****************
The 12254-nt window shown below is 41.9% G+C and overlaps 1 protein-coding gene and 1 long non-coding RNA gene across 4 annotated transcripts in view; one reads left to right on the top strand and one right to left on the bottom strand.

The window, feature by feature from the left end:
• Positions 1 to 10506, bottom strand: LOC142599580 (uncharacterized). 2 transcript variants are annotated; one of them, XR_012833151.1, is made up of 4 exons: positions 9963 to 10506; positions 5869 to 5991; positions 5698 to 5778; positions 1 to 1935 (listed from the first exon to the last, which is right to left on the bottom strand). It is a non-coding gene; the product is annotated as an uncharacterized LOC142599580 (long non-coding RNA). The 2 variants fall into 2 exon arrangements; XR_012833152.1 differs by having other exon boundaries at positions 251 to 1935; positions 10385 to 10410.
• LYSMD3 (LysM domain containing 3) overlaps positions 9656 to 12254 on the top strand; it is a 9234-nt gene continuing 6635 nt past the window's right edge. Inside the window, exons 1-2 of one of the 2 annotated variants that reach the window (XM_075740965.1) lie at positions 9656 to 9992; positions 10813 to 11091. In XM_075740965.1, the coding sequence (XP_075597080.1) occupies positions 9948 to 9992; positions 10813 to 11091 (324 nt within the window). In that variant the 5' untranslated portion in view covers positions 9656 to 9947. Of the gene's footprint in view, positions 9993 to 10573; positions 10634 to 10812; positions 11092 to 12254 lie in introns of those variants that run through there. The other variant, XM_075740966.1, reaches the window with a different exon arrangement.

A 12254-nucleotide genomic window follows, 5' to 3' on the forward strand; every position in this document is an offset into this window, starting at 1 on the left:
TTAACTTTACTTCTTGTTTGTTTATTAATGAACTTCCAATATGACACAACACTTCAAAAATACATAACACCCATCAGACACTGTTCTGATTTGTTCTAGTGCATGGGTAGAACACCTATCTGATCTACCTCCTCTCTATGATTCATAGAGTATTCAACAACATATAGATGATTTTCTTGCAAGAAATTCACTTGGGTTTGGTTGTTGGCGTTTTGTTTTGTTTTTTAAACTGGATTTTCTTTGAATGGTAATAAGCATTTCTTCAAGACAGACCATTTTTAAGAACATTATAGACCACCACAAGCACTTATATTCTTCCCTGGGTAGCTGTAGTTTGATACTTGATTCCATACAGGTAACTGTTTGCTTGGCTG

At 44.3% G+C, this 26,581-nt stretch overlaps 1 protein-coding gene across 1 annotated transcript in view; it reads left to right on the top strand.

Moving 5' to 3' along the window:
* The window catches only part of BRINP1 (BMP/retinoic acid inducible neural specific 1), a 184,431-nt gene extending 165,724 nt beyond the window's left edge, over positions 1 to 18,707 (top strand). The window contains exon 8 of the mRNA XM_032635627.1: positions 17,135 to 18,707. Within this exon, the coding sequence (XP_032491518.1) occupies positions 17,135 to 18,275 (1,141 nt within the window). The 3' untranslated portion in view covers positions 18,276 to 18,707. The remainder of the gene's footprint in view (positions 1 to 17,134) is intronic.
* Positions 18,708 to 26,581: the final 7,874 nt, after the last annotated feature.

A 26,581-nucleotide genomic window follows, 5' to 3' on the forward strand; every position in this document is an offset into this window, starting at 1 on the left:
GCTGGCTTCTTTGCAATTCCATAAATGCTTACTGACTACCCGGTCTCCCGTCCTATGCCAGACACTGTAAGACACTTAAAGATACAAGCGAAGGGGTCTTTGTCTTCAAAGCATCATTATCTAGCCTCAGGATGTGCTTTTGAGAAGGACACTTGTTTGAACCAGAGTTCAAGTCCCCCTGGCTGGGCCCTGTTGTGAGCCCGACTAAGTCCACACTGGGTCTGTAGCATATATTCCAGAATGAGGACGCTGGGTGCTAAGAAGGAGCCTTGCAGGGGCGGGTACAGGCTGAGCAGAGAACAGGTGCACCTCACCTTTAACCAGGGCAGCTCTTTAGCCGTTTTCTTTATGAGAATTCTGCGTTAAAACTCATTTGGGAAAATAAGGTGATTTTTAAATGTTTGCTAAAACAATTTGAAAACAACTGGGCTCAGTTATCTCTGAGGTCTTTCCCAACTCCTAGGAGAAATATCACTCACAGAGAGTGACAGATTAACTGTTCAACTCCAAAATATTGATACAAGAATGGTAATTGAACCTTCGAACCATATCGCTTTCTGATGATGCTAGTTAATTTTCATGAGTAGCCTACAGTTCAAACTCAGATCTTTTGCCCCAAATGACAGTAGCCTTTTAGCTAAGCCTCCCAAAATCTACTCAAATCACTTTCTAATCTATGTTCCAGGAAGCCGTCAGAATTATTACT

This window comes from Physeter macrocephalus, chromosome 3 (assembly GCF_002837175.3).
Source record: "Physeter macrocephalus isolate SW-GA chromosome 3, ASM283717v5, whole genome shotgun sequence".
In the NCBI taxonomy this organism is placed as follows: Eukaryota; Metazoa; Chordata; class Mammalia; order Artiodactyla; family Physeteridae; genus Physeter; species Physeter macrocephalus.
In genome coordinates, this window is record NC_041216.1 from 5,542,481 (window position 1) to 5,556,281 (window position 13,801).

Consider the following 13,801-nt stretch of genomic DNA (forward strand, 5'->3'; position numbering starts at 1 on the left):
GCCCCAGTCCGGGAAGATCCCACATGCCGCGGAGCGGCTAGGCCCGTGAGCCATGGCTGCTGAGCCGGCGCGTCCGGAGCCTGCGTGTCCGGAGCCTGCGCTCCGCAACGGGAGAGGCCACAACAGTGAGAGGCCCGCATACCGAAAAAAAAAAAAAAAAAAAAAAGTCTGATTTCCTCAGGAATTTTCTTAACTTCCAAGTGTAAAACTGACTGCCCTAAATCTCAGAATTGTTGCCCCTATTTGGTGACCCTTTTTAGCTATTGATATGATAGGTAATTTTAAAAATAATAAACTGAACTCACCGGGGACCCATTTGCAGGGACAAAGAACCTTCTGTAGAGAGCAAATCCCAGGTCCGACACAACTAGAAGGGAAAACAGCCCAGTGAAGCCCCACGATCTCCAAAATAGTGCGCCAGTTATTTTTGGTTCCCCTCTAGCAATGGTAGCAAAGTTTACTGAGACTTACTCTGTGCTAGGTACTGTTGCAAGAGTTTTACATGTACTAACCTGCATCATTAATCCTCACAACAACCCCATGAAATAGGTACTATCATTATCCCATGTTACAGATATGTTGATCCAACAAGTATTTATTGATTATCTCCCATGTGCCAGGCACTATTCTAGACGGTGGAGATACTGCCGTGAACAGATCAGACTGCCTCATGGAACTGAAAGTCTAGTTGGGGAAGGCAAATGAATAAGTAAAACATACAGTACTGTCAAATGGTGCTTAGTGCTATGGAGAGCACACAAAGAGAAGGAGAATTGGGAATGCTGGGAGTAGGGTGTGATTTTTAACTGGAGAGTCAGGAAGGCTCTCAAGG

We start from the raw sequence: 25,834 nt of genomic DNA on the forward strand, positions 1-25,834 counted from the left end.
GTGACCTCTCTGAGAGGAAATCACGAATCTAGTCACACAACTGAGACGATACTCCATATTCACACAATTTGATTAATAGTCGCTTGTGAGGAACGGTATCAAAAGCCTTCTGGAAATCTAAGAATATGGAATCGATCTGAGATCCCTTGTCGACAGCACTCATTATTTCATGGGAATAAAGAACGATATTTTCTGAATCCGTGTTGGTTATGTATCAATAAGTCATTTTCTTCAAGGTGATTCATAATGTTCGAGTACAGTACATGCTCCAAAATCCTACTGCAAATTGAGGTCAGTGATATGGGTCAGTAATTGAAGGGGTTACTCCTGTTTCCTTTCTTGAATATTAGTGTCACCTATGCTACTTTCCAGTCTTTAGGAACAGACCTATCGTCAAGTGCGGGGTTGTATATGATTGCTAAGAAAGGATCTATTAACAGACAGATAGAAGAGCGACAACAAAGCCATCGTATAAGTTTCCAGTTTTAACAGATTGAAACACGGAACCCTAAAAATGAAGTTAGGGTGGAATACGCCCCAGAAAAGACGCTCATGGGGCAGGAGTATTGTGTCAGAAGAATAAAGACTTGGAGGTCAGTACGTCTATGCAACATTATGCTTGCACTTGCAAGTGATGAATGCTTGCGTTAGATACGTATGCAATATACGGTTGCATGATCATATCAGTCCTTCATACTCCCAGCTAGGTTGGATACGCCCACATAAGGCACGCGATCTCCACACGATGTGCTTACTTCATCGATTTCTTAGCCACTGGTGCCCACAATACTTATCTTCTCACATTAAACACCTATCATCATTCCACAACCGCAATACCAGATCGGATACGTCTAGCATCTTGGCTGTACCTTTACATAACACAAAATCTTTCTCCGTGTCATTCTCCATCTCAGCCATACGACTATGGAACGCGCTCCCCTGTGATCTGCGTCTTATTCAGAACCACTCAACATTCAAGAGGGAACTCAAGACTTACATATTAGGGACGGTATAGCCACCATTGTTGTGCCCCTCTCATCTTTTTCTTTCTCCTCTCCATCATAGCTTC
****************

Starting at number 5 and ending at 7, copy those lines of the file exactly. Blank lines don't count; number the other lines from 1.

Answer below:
A 12254-nucleotide genomic window follows, 5' to 3' on the forward strand; every position in this document is an offset into this window, starting at 1 on the left:
TTAACTTTACTTCTTGTTTGTTTATTAATGAACTTCCAATATGACACAACACTTCAAAAATACATAACACCCATCAGACACTGTTCTGATTTGTTCTAGTGCATGGGTAGAACACCTATCTGATCTACCTCCTCTCTATGATTCATAGAGTATTCAACAACATATAGATGATTTTCTTGCAAGAAATTCACTTGGGTTTGGTTGTTGGCGTTTTGTTTTGTTTTTTAAACTGGATTTTCTTTGAATGGTAATAAGCATTTCTTCAAGACAGACCATTTTTAAGAACATTATAGACCACCACAAGCACTTATATTCTTCCCTGGGTAGCTGTAGTTTGATACTTGATTCCATACAGGTAACTGTTTGCTTGGCTG

At 44.3% G+C, this 26,581-nt stretch overlaps 1 protein-coding gene across 1 annotated transcript in view; it reads left to right on the top strand.